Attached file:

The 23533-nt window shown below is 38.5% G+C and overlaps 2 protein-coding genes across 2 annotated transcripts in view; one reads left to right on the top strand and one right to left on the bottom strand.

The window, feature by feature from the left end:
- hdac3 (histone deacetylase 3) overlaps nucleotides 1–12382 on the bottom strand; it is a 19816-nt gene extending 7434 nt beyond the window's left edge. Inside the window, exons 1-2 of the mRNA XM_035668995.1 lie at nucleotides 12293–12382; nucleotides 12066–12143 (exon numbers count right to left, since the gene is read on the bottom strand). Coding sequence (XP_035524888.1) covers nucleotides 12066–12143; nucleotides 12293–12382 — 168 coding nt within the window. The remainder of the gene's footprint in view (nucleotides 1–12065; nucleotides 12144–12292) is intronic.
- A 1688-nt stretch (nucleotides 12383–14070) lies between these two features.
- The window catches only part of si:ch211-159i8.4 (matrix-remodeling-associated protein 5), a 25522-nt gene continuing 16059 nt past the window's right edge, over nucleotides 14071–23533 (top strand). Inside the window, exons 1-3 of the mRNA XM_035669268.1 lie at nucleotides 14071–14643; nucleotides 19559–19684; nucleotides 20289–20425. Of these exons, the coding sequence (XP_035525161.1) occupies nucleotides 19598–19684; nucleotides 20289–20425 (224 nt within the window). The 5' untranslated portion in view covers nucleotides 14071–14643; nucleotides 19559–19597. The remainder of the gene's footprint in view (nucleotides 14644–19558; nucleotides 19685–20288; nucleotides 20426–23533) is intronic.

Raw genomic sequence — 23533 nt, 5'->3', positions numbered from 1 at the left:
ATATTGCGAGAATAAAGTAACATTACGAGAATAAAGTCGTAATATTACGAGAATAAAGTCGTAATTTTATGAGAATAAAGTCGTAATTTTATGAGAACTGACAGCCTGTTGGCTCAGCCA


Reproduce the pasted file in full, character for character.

The 23533-nt window shown below is 38.5% G+C and overlaps 2 protein-coding genes across 2 annotated transcripts in view; one reads left to right on the top strand and one right to left on the bottom strand.

The window, feature by feature from the left end:
- hdac3 (histone deacetylase 3) overlaps nucleotides 1–12382 on the bottom strand; it is a 19816-nt gene extending 7434 nt beyond the window's left edge. Inside the window, exons 1-2 of the mRNA XM_035668995.1 lie at nucleotides 12293–12382; nucleotides 12066–12143 (exon numbers count right to left, since the gene is read on the bottom strand). Coding sequence (XP_035524888.1) covers nucleotides 12066–12143; nucleotides 12293–12382 — 168 coding nt within the window. The remainder of the gene's footprint in view (nucleotides 1–12065; nucleotides 12144–12292) is intronic.
- A 1688-nt stretch (nucleotides 12383–14070) lies between these two features.
- The window catches only part of si:ch211-159i8.4 (matrix-remodeling-associated protein 5), a 25522-nt gene continuing 16059 nt past the window's right edge, over nucleotides 14071–23533 (top strand). Inside the window, exons 1-3 of the mRNA XM_035669268.1 lie at nucleotides 14071–14643; nucleotides 19559–19684; nucleotides 20289–20425. Of these exons, the coding sequence (XP_035525161.1) occupies nucleotides 19598–19684; nucleotides 20289–20425 (224 nt within the window). The 5' untranslated portion in view covers nucleotides 14071–14643; nucleotides 19559–19597. The remainder of the gene's footprint in view (nucleotides 14644–19558; nucleotides 19685–20288; nucleotides 20426–23533) is intronic.

Raw genomic sequence — 23533 nt, 5'->3', positions numbered from 1 at the left:
ATATTGCGAGAATAAAGTAACATTACGAGAATAAAGTCGTAATATTACGAGAATAAAGTCGTAATTTTATGAGAATAAAGTCGTAATTTTATGAGAACTGACAGCCTGTTGGCTCAGCCA